up, supports multicast, and isn't point-to-point -->
   <subnet-match value="192.168.0.0/16"/>
   <up/>
   <multicast/>
   <not>
      <point-to-point/>
   </not>
</interface>

5.1.2. Configure Interfaces

The default interface configurations in the standalone.xml and host.xml configuration files offer three named interfaces with relative interface tokens for each. Use the Management Console or Management CLI to configure additional attributes and values, as listed in the table below. The relative interface bindings can be replaced with specific values as required but note that if you do so, you will be unable to pass an interface value at server runtime, as the -b switch can only override a relative value.

Example 5.5. Default Interface Configurations

<interfaces>
  <interface name="management">
    <inet-address value="${jboss.bind.address.management:127.0.0.1}"/>
  </interface>
  <interface name="public">
    <inet-address value="${jboss.bind.address:127.0.0.1}"/>
  </interface>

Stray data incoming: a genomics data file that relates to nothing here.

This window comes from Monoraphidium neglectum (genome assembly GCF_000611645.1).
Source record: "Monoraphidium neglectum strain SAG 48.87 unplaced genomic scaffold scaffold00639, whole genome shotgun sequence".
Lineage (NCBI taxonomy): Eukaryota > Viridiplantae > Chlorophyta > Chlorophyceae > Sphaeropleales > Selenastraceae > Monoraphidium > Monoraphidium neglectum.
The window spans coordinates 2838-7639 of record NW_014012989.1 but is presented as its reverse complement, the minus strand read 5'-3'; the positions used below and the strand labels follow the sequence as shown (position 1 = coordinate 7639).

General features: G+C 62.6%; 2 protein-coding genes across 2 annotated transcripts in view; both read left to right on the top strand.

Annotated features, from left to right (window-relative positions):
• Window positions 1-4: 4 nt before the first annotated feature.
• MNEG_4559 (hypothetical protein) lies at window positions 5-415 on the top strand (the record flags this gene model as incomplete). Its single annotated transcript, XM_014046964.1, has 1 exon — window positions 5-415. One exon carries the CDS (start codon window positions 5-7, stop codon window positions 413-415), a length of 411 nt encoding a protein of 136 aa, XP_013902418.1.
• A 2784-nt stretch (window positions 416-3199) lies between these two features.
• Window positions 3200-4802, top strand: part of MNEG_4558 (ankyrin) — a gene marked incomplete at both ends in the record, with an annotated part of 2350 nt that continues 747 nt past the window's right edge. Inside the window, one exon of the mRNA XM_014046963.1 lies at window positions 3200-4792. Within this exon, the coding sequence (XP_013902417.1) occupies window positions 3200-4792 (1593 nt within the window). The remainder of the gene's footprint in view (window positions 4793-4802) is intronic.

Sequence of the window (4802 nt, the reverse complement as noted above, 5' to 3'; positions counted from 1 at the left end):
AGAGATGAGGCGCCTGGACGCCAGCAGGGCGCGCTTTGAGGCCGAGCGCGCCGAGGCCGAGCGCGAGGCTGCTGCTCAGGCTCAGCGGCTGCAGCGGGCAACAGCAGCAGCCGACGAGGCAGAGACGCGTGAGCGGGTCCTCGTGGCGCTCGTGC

<interface name="unsecure">
    <inet-address value="${jboss.bind.address.unsecure:127.0.0.1}"/>
  </interface>
</interfaces>
While running multiple servers in a managed domain, interface binding can be assigned to individual servers in their respective host.xml files. For example:
<servers>
  <server name="server-name" group="main-server-group">
    <interfaces>
      <interface name="public">
        <inet-address value="ip-address"/>
      </interface>
    </interfaces>
  </server>
</servers>

Note

For the above example, substitute server-name with your actual server name and substitute ip-address with your actual IP address.

Table 5.1. Interface Attributes and Values

Interface Element Description
any Element indicating that part of the selection criteria for an interface should be that it meets at least one, but not necessarily all, of the nested set of criteria.